COLUMBUS, Ohio (AP) — Though Columbus was rejected as a site for the 2016 Republican National Convention, tourism officials say they will now focus on luring the Democrats.
Officials said they will try to capitalize on the national media exposure garnered for the city during its bid for the GOP event. Last week, the GOP eliminated Columbus while keeping Cincinnati and Cleveland alive as possible convention sites.
The Columbus Dispatch (http://bit.ly/PEMC3r ) reported that the city had pledged a total of $250,000 toward efforts to bring either convention to town in 2016, and the money left will now be used to compete for the Democratic convention.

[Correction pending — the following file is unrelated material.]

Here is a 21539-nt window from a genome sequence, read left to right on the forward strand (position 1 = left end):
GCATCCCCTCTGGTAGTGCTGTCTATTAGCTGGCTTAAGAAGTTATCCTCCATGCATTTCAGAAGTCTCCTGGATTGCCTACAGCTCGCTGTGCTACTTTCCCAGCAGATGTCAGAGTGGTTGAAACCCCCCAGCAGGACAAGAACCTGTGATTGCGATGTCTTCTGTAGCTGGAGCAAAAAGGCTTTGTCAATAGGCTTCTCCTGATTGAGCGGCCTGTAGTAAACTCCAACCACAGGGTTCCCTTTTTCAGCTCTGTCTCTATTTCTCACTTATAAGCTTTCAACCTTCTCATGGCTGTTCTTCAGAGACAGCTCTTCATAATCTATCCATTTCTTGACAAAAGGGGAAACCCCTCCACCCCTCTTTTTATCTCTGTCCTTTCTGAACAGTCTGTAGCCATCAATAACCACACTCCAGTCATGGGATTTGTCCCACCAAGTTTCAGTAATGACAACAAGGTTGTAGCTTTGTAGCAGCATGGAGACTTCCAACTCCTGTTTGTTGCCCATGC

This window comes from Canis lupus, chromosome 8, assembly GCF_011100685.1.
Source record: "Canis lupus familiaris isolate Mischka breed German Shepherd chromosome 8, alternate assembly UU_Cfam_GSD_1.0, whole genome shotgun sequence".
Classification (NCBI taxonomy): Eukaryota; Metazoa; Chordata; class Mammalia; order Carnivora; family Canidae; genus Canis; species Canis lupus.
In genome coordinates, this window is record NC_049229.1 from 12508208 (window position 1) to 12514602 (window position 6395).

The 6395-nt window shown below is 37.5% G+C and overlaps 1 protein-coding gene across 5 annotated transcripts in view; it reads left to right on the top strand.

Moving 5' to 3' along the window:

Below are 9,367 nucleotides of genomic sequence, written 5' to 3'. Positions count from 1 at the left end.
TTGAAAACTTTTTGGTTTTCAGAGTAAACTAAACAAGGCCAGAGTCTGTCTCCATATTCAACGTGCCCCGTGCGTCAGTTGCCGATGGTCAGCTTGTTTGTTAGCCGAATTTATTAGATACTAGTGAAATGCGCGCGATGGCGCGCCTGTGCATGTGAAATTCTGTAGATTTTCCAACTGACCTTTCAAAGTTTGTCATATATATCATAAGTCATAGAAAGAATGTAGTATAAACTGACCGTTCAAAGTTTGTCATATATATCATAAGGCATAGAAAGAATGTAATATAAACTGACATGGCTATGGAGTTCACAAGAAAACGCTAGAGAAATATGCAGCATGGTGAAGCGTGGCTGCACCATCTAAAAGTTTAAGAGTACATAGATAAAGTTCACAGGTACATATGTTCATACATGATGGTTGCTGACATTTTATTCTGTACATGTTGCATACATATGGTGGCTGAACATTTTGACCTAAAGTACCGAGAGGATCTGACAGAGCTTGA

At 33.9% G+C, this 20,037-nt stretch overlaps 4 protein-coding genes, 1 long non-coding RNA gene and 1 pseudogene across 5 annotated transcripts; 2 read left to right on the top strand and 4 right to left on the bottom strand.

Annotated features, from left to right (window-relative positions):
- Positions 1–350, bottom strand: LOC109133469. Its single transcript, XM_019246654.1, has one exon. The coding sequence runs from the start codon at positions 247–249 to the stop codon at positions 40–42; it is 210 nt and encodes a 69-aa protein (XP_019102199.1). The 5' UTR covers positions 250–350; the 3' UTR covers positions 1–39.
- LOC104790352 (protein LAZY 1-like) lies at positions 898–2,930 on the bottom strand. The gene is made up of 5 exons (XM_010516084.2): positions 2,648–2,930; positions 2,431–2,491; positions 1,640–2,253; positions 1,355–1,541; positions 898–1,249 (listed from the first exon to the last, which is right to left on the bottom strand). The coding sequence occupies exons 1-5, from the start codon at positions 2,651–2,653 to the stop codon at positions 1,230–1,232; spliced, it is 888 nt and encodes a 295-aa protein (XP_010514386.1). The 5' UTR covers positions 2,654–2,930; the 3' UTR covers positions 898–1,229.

Brian Ross, CEO of the tourism bureau Experience Columbus, says a political convention would bring $150 million to $200 million and 45,000 people to central Ohio.
"This is our Super Bowl," Ross said.
The Republicans said cities needed to raise $56 million toward hosting the convention. Ross said the Democrats' request probably will be for a similar amount.
The city has raised that much in commitments — $10 million from JobsOhio and the rest from state and national donors — and plans now to put those commitments toward the DNC bid. None of that money is in pocket, Ross said.
Columbus was eliminated last week as a possible host for the GOP convention, along with Phoenix. In addition to Cleveland and Cincinnati, four other cities are still in the running — Dallas, Denver, Kansas City, Mo., and Las Vegas.
Ryan Mahoney, a spokesman for the RNC, said the committee wouldn't comment on why Columbus failed in its bid. A news release called it a "great American city."